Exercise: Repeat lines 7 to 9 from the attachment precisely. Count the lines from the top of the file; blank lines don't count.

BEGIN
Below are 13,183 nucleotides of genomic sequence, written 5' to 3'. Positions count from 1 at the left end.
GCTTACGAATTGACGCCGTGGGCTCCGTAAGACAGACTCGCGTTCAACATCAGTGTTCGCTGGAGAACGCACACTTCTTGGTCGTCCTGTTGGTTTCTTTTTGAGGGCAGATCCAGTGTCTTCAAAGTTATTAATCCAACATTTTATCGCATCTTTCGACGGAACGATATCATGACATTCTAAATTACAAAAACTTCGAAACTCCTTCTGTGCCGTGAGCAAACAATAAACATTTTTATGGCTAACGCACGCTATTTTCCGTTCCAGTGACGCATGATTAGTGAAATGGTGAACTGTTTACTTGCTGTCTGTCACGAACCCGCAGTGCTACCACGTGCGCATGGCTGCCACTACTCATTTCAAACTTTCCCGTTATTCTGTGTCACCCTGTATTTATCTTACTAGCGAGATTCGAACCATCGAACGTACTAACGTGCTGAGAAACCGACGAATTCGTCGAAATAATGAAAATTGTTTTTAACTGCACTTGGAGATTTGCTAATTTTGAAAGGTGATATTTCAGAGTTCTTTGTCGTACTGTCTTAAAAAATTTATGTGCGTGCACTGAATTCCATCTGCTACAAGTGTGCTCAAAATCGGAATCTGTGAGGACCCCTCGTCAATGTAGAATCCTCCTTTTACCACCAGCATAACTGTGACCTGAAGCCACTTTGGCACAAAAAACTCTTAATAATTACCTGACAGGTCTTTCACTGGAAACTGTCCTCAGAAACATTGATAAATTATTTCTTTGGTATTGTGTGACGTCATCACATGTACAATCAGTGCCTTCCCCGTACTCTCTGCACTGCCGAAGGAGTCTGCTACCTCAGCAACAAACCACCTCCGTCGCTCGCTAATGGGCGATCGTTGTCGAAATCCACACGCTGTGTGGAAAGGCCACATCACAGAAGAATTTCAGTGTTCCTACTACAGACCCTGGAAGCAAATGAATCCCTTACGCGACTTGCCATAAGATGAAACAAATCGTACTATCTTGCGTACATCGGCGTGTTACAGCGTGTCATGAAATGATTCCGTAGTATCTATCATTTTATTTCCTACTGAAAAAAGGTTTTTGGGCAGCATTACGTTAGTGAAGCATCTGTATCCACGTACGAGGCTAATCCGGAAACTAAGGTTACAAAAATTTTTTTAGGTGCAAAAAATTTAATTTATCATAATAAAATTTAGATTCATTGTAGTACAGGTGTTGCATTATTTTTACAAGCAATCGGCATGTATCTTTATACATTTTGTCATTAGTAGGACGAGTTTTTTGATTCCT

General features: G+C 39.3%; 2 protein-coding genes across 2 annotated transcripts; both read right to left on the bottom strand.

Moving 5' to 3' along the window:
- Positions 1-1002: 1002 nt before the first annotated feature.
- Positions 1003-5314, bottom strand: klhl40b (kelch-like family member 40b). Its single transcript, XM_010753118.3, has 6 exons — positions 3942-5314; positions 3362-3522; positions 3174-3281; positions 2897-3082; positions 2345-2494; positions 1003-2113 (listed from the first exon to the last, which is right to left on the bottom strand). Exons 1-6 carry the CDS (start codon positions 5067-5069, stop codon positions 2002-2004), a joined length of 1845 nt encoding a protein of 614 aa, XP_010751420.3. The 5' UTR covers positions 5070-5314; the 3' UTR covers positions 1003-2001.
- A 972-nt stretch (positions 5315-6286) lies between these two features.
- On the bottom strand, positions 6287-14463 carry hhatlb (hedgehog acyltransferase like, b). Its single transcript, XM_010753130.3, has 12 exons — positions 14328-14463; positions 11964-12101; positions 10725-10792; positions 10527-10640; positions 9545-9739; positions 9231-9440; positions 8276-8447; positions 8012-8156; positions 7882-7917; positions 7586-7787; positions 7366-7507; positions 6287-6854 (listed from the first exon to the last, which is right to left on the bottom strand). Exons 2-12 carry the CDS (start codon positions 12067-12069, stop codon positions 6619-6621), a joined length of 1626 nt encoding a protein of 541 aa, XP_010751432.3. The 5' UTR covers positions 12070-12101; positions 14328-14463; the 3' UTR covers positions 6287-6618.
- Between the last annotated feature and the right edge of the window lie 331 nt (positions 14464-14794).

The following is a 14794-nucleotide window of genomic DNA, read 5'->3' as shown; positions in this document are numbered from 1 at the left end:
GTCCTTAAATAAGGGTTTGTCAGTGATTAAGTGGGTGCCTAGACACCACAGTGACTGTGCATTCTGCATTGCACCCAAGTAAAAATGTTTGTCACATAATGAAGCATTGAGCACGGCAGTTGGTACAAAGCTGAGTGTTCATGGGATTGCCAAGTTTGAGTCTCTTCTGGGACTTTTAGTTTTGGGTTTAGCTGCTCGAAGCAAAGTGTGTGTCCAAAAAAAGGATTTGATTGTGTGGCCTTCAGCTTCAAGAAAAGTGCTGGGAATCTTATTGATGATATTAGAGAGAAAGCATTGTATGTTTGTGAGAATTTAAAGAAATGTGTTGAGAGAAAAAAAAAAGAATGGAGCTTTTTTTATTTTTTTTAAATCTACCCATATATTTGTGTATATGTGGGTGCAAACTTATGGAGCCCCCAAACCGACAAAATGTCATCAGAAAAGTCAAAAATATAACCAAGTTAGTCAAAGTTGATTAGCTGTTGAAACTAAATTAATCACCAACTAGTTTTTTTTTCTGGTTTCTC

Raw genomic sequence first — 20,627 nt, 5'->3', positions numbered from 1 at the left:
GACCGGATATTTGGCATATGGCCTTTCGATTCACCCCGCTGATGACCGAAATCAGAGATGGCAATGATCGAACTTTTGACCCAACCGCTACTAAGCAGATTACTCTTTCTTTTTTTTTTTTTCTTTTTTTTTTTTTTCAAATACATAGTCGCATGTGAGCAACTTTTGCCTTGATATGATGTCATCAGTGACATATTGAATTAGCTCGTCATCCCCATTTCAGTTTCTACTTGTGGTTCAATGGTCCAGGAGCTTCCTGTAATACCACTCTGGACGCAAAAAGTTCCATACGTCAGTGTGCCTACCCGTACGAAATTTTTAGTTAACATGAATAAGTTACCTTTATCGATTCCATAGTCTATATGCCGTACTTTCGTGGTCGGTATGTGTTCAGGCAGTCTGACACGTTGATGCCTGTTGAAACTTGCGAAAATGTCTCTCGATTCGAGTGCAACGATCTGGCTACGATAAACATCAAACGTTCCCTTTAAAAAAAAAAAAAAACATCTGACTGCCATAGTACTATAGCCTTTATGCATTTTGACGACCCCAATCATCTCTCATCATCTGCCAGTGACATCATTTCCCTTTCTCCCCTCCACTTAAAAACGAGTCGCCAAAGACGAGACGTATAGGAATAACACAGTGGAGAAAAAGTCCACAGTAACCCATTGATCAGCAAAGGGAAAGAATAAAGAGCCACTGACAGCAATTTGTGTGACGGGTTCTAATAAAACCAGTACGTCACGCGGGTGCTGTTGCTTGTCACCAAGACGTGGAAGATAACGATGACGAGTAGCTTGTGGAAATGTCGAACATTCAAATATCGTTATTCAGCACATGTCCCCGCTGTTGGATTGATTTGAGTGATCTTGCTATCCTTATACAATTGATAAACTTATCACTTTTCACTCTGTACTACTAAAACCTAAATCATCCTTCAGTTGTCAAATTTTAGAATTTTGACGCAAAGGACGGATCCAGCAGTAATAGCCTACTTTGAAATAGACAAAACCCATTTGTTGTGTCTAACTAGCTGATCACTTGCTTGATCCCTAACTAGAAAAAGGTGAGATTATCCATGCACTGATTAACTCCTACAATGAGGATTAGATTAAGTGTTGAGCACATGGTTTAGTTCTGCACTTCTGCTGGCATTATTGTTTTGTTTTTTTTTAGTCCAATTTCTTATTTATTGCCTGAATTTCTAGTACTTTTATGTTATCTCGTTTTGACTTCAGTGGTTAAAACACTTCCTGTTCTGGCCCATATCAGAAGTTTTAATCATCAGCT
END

- A 972-nt stretch (positions 5315-6286) lies between these two features.
- On the bottom strand, positions 6287-14463 carry hhatlb (hedgehog acyltransferase like, b). Its single transcript, XM_010753130.3, has 12 exons — positions 14328-14463; positions 11964-12101; positions 10725-10792; positions 10527-10640; positions 9545-9739; positions 9231-9440; positions 8276-8447; positions 8012-8156; positions 7882-7917; positions 7586-7787; positions 7366-7507; positions 6287-6854 (listed from the first exon to the last, which is right to left on the bottom strand). Exons 2-12 carry the CDS (start codon positions 12067-12069, stop codon positions 6619-6621), a joined length of 1626 nt encoding a protein of 541 aa, XP_010751432.3. The 5' UTR covers positions 12070-12101; positions 14328-14463; the 3' UTR covers positions 6287-6618.
- Between the last annotated feature and the right edge of the window lie 331 nt (positions 14464-14794).